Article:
Bateman: [Laughs] Actually, Warren’s pretty similar to a lot of other roles I’ve played–you know, he’s not a homeless guy with Tourette’s–but I think Les had an idea about me which didn’t fit. Then I went down on him, and he went, “Oh, now it’s clear to me. Get up.” [Both laugh]

Nucci: There were a lot of people, straight and gay, that would not consider doing Jason’s role. I mean, would not.

Bateman: They looked [at other actors] all the way through pilot season, and finally Moonves said, “Go get Bateman.” It was a happy, happy, happy day for me, because nothing else was as good.

What appealed to you about the show?

Nucci: It was a smartly written, funny script. I read a number of different things and this was the best by far.

Bateman: I just love doing sitcoms. I’d be in them till I was gray if they’d have me. Plus, it was good. What makes me laugh about my character is that he’s not really as smart or cool or good-looking as he thinks he is. I think this show is the best thing I’ve ever done, and I can’t wait for it to be on the air.

During the audition process, did the creators give you any direction about how to portray the character’s sexuality?

Bateman: They said, “Gayer than Eric McCormack but not as gay as his friend Jack.” So I didn’t do anything with my speech, but my body language was a bit feminine. They stopped me after the first scene and said, “Forget the gay thing. Just be you.”

“You’re plenty gay as it is.”

Bateman: [Laughs] That’s exactly what I said: “What are you saying, that I’m plenty gay?” The silence was deafening.

Scott Seomin, the media director of the Gay and Lesbian Alliance Against Defamation, was quoted as saying that the two scripts of the show that he read “seem to center on sexual orientation too much, and, frankly, that can get boring,” Any thoughts?

Nucci: Part of why that perception is there is because we were asked to make a show that, regardless of which episode aired first, you would get the entire story. But that’s certainly not the show’s only angle. We also deal with the fact that Frankie’s not really cultured and doesn’t understand what happens in Manhattan. That stuff he learns from Warren.

At the risk of getting all Oprah on you, I found it refreshing that your characters actually did some nice things for each other. It seem like there’s a lot of selfishness among friends on TV these days.

Bateman: Wait until you see the nice thing I do for him in the very special two-parter. [Laughs] But I know what you’re saying. I think there’s a humanity in the characters. They’re real. They’re honest. They get their feelings hurt.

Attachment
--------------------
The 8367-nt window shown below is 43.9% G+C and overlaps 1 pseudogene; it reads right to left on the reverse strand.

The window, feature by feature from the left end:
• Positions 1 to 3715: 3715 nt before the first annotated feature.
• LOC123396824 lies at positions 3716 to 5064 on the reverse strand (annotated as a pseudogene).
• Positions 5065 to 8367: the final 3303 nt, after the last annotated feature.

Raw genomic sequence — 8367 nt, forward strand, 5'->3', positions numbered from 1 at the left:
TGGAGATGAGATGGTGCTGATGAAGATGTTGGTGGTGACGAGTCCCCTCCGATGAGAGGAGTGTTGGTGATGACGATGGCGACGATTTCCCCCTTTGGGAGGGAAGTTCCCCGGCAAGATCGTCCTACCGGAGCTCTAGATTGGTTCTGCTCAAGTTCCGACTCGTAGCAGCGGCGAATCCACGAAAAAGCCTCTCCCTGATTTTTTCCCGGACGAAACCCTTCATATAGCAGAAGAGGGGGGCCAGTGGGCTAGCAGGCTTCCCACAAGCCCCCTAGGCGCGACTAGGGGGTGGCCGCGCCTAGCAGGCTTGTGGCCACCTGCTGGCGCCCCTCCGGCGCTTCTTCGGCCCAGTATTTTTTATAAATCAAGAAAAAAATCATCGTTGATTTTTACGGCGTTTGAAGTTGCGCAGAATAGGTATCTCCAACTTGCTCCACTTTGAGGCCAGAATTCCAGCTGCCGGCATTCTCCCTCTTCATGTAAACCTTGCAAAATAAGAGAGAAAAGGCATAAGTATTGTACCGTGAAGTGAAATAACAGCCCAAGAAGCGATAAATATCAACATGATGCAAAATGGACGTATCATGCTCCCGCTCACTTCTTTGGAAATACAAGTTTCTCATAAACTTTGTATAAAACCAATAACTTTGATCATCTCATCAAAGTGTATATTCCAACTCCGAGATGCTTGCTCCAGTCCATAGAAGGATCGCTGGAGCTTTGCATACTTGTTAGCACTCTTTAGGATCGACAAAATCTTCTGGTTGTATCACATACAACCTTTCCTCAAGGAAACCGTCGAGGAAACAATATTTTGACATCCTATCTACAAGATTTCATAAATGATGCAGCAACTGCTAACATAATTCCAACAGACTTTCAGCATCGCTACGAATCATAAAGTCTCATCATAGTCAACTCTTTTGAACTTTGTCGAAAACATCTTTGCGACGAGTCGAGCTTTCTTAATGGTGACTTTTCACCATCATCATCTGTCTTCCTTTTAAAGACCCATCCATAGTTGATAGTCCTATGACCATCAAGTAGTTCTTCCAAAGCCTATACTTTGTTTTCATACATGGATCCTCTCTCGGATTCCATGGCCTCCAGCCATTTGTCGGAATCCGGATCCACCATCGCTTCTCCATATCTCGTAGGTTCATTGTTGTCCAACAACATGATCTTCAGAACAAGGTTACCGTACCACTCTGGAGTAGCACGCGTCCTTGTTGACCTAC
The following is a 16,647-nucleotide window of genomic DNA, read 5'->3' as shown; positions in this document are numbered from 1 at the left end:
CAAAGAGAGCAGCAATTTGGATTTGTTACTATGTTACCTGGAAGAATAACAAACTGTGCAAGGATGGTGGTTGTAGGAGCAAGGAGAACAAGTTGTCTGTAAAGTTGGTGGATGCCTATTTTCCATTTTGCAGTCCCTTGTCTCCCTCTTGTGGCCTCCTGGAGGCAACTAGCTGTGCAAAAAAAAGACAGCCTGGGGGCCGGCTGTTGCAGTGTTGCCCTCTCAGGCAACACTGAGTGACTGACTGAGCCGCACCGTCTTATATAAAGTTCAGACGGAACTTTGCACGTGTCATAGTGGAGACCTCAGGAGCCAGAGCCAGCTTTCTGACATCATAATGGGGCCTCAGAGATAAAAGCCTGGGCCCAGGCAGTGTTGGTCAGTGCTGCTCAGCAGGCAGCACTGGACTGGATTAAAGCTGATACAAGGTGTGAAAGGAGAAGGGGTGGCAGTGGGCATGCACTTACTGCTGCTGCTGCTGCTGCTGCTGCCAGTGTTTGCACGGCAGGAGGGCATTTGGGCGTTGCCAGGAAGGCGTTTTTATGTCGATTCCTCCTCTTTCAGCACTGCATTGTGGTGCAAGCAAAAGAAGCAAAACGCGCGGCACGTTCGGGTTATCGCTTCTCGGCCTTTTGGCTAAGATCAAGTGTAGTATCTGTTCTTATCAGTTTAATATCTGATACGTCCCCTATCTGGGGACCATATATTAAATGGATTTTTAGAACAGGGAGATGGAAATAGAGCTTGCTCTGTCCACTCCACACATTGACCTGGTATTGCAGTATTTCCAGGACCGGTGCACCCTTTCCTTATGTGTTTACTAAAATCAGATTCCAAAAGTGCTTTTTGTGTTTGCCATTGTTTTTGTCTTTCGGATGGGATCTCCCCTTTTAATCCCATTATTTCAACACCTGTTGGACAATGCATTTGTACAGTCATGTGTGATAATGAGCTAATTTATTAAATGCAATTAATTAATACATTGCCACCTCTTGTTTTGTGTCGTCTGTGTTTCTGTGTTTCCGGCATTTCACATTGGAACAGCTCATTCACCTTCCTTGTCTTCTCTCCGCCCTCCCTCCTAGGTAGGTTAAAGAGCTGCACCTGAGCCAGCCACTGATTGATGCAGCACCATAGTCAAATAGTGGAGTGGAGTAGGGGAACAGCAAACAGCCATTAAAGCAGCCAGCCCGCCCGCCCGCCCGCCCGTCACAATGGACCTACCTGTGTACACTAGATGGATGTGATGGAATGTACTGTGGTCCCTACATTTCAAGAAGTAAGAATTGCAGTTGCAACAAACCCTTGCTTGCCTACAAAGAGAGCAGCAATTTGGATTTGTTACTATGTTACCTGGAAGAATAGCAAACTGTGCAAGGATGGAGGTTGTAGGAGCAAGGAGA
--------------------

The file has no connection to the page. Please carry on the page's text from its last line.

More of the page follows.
If people are going to complain about stereotyping, it’s as likely to be Italian-Americans as gay people. Frankie’s best friend, Pino, is not exactly a Mensa member.

Nucci: It’s always funny on a sitcom to have somebody who’s a little bit dimwitted–it just happens to be this particular guy. Tony Vitale, who cowrote the pilot [and authored the original screenplay for the film Kiss Me, Guido], is from the Bronx, and I spent a lot of time there too. It’s not that far a cry from people that I’ve met and had long conversations with.

I get a real kick out of Alec Mapa, the out gay actor who plays Warren’s over-the-top friend and upstairs neighbor, Vern.

Nucci: Please–he’s reduced me to Harvey Korman. They have to edit around me because I’m laughing al some line of his. Even if I’ve heard it 482 times, it’s still funny.

Is the show going to explore, the characters’ love lives?

Bateman: We’re, not going to shy away from it. Like, my ex comes back in one episode.

Nucci: And I have a couple of girls that I date.

Bateman: Per episode.

Nucci: [Shrugs] It’s in my contract.

Danny, in the movie Frankie was a bit objectified, like the hot guy who’s too clueless to get how hot he is. I take it the show is going to be similar.

Nucci: Well, I spent a third of the pilot in nothing but a towel.

I rest my came. Do you guys remember the first time you realized what it meant for someone to be gay?

Nucci: My first memory is that the word was a derogatory term that kids called you.

Bateman: I don’t remember a verbal explanation of what it was. I was just exposed to so many people that I worked with who were gay. Plus, my mom was a Pan Am flight attendant for 30 years.